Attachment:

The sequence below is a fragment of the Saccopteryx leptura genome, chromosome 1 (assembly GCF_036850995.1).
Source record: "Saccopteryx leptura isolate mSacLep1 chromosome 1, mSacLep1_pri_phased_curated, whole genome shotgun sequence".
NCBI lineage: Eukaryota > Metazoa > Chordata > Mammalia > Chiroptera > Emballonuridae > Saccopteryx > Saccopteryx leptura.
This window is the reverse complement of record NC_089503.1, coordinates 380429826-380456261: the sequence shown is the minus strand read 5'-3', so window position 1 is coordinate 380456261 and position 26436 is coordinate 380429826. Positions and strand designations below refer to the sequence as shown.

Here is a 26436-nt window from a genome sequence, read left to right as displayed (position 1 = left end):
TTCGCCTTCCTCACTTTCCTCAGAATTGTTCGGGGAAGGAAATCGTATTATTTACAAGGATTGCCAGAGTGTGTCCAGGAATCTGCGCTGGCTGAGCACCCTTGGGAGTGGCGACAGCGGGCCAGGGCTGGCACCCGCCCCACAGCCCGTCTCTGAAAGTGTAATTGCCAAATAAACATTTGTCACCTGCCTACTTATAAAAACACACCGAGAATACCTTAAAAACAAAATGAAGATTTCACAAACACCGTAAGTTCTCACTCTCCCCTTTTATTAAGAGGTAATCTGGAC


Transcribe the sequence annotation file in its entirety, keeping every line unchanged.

The sequence below is a fragment of the Saccopteryx leptura genome, chromosome 1 (assembly GCF_036850995.1).
Source record: "Saccopteryx leptura isolate mSacLep1 chromosome 1, mSacLep1_pri_phased_curated, whole genome shotgun sequence".
NCBI lineage: Eukaryota > Metazoa > Chordata > Mammalia > Chiroptera > Emballonuridae > Saccopteryx > Saccopteryx leptura.
This window is the reverse complement of record NC_089503.1, coordinates 380429826-380456261: the sequence shown is the minus strand read 5'-3', so window position 1 is coordinate 380456261 and position 26436 is coordinate 380429826. Positions and strand designations below refer to the sequence as shown.

Here is a 26436-nt window from a genome sequence, read left to right as displayed (position 1 = left end):
TTCGCCTTCCTCACTTTCCTCAGAATTGTTCGGGGAAGGAAATCGTATTATTTACAAGGATTGCCAGAGTGTGTCCAGGAATCTGCGCTGGCTGAGCACCCTTGGGAGTGGCGACAGCGGGCCAGGGCTGGCACCCGCCCCACAGCCCGTCTCTGAAAGTGTAATTGCCAAATAAACATTTGTCACCTGCCTACTTATAAAAACACACCGAGAATACCTTAAAAACAAAATGAAGATTTCACAAACACCGTAAGTTCTCACTCTCCCCTTTTATTAAGAGGTAATCTGGAC